They are the club approach, rather than the carrot, and I find that intrinsically offensive.

Your response is rather interesting: you assume that I "do not reveal" that the US Supreme Court decided that censorship is not involved in this sort of thing, and am therefore (by implication) involved in censorship myself, which is pretty dang underhanded wording. Well, I didn't KNOW about this decision, so it's not that I am censoring something, nor that I am offering up misinformation. I am providing the public with my personal opinion about this. (This IS a blog, after all.)

However, just because the current Supreme Court found this situation not to involve censorship, or to be constitutional, does not mean that I particularly agree with their judgement. The Supreme Court has lately made some completely ludicrous decisions, generally on the 5-4 partisan split that reflects the partisan and equally ludicrous appointments to this bench made in the last seven years. The dissenting opinions will be important in the future when the damage done by this court is repaired. And you might take a look at the details of the loss: the ALA didn't exactly "lose big." It was a relatively limited decision.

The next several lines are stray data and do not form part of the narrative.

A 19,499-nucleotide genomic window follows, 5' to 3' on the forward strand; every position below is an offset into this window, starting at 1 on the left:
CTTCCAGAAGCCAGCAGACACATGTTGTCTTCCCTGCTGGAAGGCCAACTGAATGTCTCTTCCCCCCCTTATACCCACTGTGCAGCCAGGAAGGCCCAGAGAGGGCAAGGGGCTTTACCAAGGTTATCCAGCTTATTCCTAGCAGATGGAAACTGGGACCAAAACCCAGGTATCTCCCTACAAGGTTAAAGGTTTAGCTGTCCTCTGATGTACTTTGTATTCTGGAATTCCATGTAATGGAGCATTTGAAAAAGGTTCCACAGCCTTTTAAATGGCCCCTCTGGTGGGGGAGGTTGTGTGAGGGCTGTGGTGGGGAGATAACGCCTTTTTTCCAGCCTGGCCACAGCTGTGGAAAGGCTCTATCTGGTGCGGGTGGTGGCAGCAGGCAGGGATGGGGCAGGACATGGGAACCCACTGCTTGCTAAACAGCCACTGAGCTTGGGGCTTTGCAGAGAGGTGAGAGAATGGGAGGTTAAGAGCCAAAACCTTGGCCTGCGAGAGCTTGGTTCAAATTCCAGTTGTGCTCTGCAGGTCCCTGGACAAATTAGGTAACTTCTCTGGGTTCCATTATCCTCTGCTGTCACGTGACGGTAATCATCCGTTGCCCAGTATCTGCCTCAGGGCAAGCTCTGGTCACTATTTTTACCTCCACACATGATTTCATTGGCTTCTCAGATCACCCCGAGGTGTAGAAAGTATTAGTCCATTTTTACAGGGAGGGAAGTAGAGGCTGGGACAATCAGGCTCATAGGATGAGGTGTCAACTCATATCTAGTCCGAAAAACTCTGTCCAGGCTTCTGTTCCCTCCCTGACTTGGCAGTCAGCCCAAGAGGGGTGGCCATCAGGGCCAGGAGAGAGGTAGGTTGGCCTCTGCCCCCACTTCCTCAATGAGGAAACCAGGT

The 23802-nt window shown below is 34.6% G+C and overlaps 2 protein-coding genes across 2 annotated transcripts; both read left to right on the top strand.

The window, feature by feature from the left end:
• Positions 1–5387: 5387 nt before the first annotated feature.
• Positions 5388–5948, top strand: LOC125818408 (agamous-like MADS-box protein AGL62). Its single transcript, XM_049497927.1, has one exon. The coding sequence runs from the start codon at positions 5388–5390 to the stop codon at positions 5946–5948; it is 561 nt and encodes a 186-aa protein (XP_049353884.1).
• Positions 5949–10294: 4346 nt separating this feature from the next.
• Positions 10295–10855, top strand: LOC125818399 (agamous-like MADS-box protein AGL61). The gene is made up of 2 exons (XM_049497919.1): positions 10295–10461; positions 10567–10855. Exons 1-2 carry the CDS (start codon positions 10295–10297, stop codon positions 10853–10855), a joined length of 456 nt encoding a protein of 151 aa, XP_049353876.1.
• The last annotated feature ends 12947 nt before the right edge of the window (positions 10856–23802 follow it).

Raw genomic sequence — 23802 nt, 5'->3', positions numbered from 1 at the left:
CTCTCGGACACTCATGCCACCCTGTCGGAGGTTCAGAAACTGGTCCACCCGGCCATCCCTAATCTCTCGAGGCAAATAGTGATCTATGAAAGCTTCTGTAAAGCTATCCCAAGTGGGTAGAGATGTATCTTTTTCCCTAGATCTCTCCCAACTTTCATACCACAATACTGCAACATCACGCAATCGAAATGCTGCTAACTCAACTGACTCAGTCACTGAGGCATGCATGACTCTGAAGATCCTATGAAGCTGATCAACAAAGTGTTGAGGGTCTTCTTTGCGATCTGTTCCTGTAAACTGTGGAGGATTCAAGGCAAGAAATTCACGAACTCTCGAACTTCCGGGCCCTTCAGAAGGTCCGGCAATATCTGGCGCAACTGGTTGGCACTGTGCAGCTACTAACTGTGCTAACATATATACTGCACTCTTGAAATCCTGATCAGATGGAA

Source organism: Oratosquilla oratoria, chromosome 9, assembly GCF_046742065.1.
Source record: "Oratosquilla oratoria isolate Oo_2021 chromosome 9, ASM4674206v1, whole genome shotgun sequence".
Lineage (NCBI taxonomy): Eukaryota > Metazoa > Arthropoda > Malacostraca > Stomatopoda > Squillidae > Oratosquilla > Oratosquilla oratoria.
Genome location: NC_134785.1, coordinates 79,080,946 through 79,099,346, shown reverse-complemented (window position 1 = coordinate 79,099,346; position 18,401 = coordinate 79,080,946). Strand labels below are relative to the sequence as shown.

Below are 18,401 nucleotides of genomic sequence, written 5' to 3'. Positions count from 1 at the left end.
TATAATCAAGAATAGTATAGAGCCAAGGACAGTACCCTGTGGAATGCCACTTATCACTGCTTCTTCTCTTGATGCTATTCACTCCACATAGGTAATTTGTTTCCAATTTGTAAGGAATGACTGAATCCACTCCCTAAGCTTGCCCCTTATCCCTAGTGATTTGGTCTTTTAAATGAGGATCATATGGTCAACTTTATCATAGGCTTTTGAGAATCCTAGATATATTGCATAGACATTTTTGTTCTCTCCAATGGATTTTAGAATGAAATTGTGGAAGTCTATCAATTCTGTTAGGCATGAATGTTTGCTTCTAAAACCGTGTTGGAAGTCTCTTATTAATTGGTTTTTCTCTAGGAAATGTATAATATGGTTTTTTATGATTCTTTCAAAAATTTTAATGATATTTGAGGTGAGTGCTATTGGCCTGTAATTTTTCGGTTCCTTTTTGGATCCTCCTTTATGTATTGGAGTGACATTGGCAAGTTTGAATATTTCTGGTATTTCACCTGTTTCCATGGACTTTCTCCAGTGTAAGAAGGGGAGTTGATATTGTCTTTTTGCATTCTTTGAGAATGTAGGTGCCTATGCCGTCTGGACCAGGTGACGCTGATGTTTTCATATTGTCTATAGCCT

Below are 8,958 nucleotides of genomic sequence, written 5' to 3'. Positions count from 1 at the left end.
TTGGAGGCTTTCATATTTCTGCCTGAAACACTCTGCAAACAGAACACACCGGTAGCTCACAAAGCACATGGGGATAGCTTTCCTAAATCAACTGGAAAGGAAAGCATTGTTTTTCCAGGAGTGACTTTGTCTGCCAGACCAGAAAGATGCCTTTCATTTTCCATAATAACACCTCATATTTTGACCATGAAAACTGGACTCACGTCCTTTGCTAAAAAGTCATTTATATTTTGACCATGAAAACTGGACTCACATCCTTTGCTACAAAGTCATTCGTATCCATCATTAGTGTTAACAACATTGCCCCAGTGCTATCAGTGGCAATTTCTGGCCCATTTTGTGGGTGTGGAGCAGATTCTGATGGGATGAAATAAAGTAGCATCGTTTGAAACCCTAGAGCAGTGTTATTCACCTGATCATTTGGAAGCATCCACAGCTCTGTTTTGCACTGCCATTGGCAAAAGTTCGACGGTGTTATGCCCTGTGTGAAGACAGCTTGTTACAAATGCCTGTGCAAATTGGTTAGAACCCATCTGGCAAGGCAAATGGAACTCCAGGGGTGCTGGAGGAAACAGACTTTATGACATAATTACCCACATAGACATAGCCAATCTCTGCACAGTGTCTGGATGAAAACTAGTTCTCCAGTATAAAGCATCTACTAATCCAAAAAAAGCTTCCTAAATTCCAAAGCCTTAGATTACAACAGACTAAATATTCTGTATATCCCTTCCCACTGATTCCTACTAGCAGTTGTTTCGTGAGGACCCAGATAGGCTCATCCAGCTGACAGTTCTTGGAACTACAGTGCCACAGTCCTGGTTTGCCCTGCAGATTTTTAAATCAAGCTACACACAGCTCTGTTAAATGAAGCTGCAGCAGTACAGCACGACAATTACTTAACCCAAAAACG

And I mean EXACTLY what I said: I find this to be a retrograde approach, used by busybodies to control access to information and to force their worldview on the public. I am not suggesting that librarians should not use their ordinary judgement in the performance of their duties, nor that they should defy local law, community standards, or common sense. Libraries and librarians ARE bastions of free speech and knowledge both. I am emphatically declaring that there are other, more sensible approaches -- most already in use by libraries -- to the problem of providing age-appropriate materials to children and preventing inappropriate materials from being given to young children. The problem is, Internet filters don't work very well, and they hamper the research of adults.

Financially punishing libraries for not buying a particular type of software is simply not the right way to deal with the problem.